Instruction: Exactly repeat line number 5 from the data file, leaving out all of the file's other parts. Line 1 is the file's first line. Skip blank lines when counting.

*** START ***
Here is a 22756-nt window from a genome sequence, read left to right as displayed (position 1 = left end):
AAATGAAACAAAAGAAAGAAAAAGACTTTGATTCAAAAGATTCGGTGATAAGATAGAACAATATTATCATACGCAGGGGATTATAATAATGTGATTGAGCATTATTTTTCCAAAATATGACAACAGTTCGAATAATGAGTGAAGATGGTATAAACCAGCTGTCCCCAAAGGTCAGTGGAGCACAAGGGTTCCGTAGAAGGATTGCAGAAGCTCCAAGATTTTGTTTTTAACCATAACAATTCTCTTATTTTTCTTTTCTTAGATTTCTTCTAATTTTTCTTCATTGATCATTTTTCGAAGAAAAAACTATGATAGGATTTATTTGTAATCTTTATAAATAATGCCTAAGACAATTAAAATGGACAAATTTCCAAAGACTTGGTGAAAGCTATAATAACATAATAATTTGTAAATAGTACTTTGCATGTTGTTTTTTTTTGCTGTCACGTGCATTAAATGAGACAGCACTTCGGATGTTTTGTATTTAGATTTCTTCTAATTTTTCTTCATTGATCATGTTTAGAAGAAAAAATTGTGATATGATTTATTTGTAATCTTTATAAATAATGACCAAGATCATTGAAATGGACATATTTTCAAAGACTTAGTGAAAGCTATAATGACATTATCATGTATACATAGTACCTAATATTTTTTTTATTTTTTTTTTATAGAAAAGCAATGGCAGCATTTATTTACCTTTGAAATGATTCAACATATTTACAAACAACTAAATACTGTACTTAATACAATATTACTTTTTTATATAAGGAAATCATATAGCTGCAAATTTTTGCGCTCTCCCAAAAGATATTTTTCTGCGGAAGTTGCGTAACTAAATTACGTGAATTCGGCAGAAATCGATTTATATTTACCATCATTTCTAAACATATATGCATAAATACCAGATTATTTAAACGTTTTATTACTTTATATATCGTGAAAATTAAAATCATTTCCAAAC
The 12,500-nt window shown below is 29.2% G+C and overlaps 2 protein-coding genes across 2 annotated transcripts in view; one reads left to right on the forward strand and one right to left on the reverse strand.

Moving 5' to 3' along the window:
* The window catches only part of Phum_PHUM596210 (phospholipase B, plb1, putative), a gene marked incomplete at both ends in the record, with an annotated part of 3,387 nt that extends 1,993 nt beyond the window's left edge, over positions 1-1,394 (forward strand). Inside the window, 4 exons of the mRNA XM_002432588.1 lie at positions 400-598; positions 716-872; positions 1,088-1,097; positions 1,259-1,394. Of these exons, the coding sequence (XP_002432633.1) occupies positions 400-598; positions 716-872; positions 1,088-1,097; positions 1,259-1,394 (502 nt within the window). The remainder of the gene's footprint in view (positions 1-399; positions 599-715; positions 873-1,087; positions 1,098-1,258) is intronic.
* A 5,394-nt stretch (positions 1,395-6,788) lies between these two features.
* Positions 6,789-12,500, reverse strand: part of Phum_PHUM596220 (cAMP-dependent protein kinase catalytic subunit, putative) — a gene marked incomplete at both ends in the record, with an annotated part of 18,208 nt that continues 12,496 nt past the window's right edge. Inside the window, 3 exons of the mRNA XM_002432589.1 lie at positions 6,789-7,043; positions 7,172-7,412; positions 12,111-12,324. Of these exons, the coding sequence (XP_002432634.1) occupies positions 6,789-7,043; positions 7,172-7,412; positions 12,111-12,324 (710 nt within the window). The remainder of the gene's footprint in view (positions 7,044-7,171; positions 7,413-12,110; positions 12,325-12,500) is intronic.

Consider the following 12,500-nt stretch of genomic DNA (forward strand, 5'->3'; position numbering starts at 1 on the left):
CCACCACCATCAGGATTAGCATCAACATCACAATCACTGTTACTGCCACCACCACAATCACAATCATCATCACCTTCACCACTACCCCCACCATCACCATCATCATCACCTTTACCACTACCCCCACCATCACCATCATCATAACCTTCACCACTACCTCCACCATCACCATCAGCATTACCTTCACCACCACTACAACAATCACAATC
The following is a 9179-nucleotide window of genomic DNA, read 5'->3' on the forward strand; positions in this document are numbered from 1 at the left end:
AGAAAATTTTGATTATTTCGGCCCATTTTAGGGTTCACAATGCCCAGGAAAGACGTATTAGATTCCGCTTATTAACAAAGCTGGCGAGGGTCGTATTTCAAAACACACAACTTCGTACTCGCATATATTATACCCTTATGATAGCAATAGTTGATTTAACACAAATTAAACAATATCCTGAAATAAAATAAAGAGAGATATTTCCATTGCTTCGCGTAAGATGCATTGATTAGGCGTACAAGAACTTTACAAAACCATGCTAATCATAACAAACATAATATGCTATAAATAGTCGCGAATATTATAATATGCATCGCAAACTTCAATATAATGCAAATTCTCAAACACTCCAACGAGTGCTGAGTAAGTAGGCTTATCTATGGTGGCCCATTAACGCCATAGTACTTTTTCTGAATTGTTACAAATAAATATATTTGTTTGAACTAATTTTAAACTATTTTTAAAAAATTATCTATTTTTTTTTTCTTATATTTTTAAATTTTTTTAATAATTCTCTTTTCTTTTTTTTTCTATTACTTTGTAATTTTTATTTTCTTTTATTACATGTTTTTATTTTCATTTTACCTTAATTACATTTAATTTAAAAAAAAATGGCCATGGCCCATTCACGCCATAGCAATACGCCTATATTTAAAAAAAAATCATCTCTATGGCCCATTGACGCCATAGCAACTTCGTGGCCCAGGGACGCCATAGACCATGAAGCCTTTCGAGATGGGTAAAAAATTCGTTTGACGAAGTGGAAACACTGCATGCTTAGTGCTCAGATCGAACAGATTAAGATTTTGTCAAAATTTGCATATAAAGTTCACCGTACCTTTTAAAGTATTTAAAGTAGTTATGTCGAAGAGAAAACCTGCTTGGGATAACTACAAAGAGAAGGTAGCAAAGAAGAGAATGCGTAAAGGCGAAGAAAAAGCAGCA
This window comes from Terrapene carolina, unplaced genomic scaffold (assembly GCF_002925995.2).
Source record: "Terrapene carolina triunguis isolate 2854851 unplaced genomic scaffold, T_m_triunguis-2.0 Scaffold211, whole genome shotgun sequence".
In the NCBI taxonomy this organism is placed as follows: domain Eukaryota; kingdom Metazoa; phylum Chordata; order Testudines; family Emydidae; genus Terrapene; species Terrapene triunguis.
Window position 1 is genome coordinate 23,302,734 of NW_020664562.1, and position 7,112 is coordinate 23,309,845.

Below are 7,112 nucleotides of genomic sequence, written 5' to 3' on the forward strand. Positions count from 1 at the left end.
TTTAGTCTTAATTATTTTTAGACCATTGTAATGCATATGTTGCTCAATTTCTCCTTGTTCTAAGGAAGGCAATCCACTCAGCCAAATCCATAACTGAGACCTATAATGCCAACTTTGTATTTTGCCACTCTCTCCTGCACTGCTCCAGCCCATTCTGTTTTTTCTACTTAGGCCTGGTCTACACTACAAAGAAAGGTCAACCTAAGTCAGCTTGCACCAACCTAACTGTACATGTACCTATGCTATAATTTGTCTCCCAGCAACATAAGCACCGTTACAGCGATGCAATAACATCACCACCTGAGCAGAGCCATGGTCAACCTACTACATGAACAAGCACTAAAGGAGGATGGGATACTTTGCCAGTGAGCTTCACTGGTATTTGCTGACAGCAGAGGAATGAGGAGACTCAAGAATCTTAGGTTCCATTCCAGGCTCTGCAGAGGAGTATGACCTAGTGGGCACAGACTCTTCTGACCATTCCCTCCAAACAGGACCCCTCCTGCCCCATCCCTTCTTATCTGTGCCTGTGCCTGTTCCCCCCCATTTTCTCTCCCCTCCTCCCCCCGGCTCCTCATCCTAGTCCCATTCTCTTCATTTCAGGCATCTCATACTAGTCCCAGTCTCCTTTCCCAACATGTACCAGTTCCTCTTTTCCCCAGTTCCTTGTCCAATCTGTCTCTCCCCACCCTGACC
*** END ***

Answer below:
* The window catches only part of Phum_PHUM596210 (phospholipase B, plb1, putative), a gene marked incomplete at both ends in the record, with an annotated part of 3,387 nt that extends 1,993 nt beyond the window's left edge, over positions 1-1,394 (forward strand). Inside the window, 4 exons of the mRNA XM_002432588.1 lie at positions 400-598; positions 716-872; positions 1,088-1,097; positions 1,259-1,394. Of these exons, the coding sequence (XP_002432633.1) occupies positions 400-598; positions 716-872; positions 1,088-1,097; positions 1,259-1,394 (502 nt within the window). The remainder of the gene's footprint in view (positions 1-399; positions 599-715; positions 873-1,087; positions 1,098-1,258) is intronic.